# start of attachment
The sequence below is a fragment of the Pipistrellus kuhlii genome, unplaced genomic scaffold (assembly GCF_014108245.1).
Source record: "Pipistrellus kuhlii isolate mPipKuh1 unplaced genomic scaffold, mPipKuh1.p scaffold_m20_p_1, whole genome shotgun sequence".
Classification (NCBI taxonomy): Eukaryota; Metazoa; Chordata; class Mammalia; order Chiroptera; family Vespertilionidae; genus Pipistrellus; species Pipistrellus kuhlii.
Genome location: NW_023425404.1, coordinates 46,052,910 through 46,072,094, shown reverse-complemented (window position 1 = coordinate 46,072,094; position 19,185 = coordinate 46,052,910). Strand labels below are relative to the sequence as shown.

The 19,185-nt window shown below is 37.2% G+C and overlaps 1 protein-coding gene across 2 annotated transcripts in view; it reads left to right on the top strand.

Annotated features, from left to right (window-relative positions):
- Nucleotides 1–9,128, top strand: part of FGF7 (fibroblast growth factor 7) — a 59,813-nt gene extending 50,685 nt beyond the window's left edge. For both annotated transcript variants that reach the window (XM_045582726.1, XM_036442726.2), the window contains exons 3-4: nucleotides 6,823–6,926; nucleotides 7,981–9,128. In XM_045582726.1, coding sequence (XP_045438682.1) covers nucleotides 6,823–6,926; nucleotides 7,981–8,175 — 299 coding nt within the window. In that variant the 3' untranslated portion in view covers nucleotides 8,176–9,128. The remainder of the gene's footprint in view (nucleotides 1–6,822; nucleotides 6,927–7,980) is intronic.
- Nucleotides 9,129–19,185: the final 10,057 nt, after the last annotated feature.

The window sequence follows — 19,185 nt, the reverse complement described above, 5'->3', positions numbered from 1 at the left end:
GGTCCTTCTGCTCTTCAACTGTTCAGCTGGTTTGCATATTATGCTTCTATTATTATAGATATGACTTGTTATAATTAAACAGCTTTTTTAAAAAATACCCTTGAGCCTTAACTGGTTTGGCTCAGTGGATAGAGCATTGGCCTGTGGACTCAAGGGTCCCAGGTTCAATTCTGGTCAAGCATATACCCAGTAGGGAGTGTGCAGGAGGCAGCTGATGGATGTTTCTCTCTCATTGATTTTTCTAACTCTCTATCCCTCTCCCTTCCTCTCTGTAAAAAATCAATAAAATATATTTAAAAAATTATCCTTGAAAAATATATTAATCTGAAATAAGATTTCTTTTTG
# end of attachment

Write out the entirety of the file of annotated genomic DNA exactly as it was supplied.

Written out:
The sequence below is a fragment of the Pipistrellus kuhlii genome, unplaced genomic scaffold (assembly GCF_014108245.1).
Source record: "Pipistrellus kuhlii isolate mPipKuh1 unplaced genomic scaffold, mPipKuh1.p scaffold_m20_p_1, whole genome shotgun sequence".
Classification (NCBI taxonomy): Eukaryota; Metazoa; Chordata; class Mammalia; order Chiroptera; family Vespertilionidae; genus Pipistrellus; species Pipistrellus kuhlii.
Genome location: NW_023425404.1, coordinates 46,052,910 through 46,072,094, shown reverse-complemented (window position 1 = coordinate 46,072,094; position 19,185 = coordinate 46,052,910). Strand labels below are relative to the sequence as shown.

The 19,185-nt window shown below is 37.2% G+C and overlaps 1 protein-coding gene across 2 annotated transcripts in view; it reads left to right on the top strand.

Annotated features, from left to right (window-relative positions):
- Nucleotides 1–9,128, top strand: part of FGF7 (fibroblast growth factor 7) — a 59,813-nt gene extending 50,685 nt beyond the window's left edge. For both annotated transcript variants that reach the window (XM_045582726.1, XM_036442726.2), the window contains exons 3-4: nucleotides 6,823–6,926; nucleotides 7,981–9,128. In XM_045582726.1, coding sequence (XP_045438682.1) covers nucleotides 6,823–6,926; nucleotides 7,981–8,175 — 299 coding nt within the window. In that variant the 3' untranslated portion in view covers nucleotides 8,176–9,128. The remainder of the gene's footprint in view (nucleotides 1–6,822; nucleotides 6,927–7,980) is intronic.
- Nucleotides 9,129–19,185: the final 10,057 nt, after the last annotated feature.

The window sequence follows — 19,185 nt, the reverse complement described above, 5'->3', positions numbered from 1 at the left end:
GGTCCTTCTGCTCTTCAACTGTTCAGCTGGTTTGCATATTATGCTTCTATTATTATAGATATGACTTGTTATAATTAAACAGCTTTTTTAAAAAATACCCTTGAGCCTTAACTGGTTTGGCTCAGTGGATAGAGCATTGGCCTGTGGACTCAAGGGTCCCAGGTTCAATTCTGGTCAAGCATATACCCAGTAGGGAGTGTGCAGGAGGCAGCTGATGGATGTTTCTCTCTCATTGATTTTTCTAACTCTCTATCCCTCTCCCTTCCTCTCTGTAAAAAATCAATAAAATATATTTAAAAAATTATCCTTGAAAAATATATTAATCTGAAATAAGATTTCTTTTTG